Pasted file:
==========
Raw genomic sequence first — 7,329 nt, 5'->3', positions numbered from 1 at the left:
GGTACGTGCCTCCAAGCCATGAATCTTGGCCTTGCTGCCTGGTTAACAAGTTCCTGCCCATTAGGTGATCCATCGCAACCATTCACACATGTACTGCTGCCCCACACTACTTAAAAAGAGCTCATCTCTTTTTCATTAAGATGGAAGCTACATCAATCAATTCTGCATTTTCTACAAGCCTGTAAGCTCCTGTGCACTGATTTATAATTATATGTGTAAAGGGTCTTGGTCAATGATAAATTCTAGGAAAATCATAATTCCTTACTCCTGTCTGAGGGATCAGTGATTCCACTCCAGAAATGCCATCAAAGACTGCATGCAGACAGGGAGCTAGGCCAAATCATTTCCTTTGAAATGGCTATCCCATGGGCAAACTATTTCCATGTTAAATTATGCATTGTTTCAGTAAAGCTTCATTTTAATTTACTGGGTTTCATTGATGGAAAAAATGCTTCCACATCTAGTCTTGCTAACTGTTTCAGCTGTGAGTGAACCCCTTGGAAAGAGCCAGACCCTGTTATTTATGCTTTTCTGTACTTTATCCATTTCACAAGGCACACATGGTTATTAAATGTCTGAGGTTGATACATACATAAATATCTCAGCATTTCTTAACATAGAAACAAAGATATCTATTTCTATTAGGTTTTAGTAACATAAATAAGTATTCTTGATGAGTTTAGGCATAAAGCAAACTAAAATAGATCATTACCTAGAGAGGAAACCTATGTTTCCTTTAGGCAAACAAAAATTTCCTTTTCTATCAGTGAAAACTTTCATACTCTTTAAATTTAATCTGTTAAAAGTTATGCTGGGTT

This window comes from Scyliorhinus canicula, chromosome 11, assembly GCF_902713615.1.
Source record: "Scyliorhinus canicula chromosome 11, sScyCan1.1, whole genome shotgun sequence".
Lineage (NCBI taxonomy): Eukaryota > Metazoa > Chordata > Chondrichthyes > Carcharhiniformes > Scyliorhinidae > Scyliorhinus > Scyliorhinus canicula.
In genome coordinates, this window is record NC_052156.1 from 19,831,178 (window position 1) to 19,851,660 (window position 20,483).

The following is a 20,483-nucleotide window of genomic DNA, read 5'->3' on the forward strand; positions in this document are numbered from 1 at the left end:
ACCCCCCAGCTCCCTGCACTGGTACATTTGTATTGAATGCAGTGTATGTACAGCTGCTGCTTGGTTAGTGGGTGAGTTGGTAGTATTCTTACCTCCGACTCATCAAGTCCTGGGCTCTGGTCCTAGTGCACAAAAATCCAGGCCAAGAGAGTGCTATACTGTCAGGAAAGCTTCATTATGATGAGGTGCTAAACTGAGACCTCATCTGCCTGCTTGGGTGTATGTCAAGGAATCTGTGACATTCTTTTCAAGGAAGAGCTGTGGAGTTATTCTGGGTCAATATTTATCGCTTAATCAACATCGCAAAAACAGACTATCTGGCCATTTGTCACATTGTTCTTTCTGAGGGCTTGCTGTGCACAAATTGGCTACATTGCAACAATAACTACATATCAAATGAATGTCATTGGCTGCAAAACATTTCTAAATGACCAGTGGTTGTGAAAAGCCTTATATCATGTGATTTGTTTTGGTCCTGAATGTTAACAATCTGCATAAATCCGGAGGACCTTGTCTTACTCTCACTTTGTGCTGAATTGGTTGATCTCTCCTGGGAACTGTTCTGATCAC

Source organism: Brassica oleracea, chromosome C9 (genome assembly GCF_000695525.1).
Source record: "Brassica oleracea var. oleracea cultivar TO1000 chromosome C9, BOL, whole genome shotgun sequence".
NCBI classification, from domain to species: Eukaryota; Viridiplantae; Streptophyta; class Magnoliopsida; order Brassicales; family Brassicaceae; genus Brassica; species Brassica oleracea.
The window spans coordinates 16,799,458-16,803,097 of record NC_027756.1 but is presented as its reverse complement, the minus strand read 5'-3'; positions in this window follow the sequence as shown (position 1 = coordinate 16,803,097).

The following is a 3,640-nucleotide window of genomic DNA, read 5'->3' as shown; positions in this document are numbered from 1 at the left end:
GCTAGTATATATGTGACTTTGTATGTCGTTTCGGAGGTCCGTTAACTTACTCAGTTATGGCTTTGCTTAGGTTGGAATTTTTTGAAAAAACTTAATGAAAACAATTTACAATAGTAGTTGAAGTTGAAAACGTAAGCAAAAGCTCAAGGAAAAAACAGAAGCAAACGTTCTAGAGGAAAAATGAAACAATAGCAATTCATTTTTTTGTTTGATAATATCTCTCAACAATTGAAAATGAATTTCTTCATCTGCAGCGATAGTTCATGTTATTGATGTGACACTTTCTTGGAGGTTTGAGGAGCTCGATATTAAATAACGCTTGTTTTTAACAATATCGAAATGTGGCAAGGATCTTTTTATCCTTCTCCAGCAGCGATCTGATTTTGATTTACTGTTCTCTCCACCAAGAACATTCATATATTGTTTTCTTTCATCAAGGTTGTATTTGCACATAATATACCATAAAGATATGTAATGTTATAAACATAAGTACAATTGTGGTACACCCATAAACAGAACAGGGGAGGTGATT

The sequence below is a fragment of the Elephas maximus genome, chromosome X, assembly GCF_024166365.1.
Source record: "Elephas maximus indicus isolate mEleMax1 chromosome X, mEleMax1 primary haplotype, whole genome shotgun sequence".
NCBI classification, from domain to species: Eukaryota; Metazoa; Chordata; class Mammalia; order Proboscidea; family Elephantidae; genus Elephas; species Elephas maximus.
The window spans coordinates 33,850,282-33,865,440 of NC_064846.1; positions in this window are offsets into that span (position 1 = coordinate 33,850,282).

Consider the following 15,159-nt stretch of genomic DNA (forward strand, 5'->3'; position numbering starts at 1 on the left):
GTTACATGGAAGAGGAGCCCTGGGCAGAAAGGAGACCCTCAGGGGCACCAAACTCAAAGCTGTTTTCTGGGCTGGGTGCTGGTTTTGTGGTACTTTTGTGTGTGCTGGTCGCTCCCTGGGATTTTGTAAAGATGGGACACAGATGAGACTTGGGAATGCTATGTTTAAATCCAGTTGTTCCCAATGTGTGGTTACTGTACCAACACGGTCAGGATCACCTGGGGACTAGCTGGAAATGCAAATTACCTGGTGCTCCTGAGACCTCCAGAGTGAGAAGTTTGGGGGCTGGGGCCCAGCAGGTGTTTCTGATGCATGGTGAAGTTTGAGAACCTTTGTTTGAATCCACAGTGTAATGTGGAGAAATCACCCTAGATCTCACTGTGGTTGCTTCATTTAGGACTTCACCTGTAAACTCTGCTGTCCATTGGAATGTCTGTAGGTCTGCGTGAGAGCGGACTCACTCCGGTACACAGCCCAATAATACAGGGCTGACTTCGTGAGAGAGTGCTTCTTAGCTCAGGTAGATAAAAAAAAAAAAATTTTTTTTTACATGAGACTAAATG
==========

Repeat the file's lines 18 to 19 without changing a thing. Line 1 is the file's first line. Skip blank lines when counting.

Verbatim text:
The window spans coordinates 33,850,282-33,865,440 of NC_064846.1; positions in this window are offsets into that span (position 1 = coordinate 33,850,282).

Consider the following 15,159-nt stretch of genomic DNA (forward strand, 5'->3'; position numbering starts at 1 on the left):